We left El Calafate in the morning and headed south, towards the Chilean border. The ride was again a very boring one most of the time, in the wind, and to top it off, with some showers. It looked like we left the nice weather behind us.
The border crossing was a pretty fast and straight forward one, with no problems this time. Once we crossed the border, we were debating*whether to go straight to the national park, or to go to Puerto Natales and get some food first, as in the park we were told that everything was extremely expensive. Puerto Natales was about 50 km south of where we were, so we would've had to do a bit of a detour. We realized that the money we would have saved on food we would've spent on gas to go there, so we decided to go straight to the park. But one minute into our ride Vasile had a thought: what if there is no gas in the park? no one builds gas stations in national parks, so chances are there is none, and we did not have enough gas left. We asked some bikers that were just returning from the park, and they confirmed for us: no gas station anywhere except Puerto Natales. So we had to go there after all. As it was afternoon already, we decided to go and stay there for the night, and go to the park the next day.
We got to Puerto Natales and now the challenge was to find a hostel. They were all full. We finally found one that still had rooms, and that was because the girl in charge was not there all day long, so people had to wait for her if they wanted to check in. But the hostel was very nice and the room very clean and cozy. At the hostel we met another two fellow riders from Australia, on two BMW F 800 GS. They were coming back from Ushuaia and taking the ferry north.
The next day we woke up in a crisp but sunny weather and we headed to Torres del Paine. We basically had to go back to the border we crossed the day before, and from there towards the park. Most road was paved, just as we got closer to the park the gravel started. As we got to the park, the entrance fee was $40 USD per person! Just to enter the park. But that was, of course, as for everything else, just for foreigners. Locals pay only $8. Maybe we should do the same in Canada, have different prices for tourists, and see how they feel about it when they visit our country. I could understand the different prices for tourists in the very poor countries, but it's not the case for Chile and Argentina.
Anyway, once we entered the park we forgot about the money, as the view was magnificent.
Lots of wildlife on the way
The only downside was the wind, that started blowing really strong; and on gravel, very loose at times, strong wind is no fun at all, believe me! It was blowing me from one side of the road to the other making it impossible for me to stay on the tracks. At some point I thought of stopping, but that would've meant falling, as I wouldn't have been able to hold the bike up in that wind if stopped. So the only option was to carry on.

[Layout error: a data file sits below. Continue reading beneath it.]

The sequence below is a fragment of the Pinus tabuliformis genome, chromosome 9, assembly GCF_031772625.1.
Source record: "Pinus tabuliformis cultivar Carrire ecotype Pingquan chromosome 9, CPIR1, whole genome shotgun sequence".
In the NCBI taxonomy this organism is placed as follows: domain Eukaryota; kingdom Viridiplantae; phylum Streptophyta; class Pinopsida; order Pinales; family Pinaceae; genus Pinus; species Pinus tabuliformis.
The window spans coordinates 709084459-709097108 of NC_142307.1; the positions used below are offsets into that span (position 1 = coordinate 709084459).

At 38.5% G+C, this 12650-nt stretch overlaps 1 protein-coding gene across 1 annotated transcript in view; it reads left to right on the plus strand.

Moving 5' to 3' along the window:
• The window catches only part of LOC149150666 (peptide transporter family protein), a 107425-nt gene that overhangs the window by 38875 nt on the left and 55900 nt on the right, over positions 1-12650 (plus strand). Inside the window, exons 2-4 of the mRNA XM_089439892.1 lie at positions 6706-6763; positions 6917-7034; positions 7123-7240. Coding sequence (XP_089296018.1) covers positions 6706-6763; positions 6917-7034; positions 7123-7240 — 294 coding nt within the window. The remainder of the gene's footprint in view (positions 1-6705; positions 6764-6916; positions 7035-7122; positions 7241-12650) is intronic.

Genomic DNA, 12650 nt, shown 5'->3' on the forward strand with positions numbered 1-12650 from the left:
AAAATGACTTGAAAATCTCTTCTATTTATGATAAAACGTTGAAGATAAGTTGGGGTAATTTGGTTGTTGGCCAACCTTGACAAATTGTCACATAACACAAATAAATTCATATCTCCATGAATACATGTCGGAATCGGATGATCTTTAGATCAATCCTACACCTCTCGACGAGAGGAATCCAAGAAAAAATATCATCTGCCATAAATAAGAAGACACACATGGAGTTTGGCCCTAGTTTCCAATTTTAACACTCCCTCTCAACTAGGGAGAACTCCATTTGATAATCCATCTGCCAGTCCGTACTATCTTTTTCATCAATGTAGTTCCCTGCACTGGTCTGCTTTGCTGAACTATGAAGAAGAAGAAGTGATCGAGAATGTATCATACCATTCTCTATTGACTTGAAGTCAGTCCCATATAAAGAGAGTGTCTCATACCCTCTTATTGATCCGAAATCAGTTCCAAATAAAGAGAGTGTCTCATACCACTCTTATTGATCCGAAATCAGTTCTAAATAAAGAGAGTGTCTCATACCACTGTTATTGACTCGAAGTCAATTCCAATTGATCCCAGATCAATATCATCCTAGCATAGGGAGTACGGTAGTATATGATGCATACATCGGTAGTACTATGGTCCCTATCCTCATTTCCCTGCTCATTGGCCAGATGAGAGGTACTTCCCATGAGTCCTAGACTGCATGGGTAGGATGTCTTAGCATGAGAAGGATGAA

We managed to get to the campsite beautifully located on a green patch of the park.
Again, the only problem was the wind. And to give you an idea of how strong the winds were, hear this: we pitched the tent, put all our stuff in it and Vasile was in it too; a wind gust flipped the tent over with Vasile and everything in it. And Vasile is not a small guy. He came out of the tent all shocked "What the heck was that?". Therefore we were afraid to leave the tent for one minute, as we*would've*been left without it. Not to mention that we had some clothes out in the sun to dry out; we looked for them for half hour:
The good part was that is was just wind gusts, so we had moments of peace in between.
At night it got so cold I could not sleep all night long. The next day I was like a zombie. We were planning to do a hike, but in the morning it was all overcast, so we wouldn't have seen much. The other thing was that if we did the hike, we would've had to camp one more night, and that was not an option for me. I was already tired after one night with no sleep, it was even colder now, one more night would've been too much, and then we had to ride on gravel and wind to get out of the park. So we decided to just ride all across the park and see as much as the clouds allowed, and then go back to Puerto Natales.
The ride through the park, even though very tiring from the riding point of view (very strong winds again and loose stretches of gravel at times) was incredibly beautiful. This park is just amazing, it has so much to offer! And we were lucky and the sky cleared out too.
This was basically our last touristic stop on our way to Ushuaia. Now it's just going to be the road and us until we get to the penguins land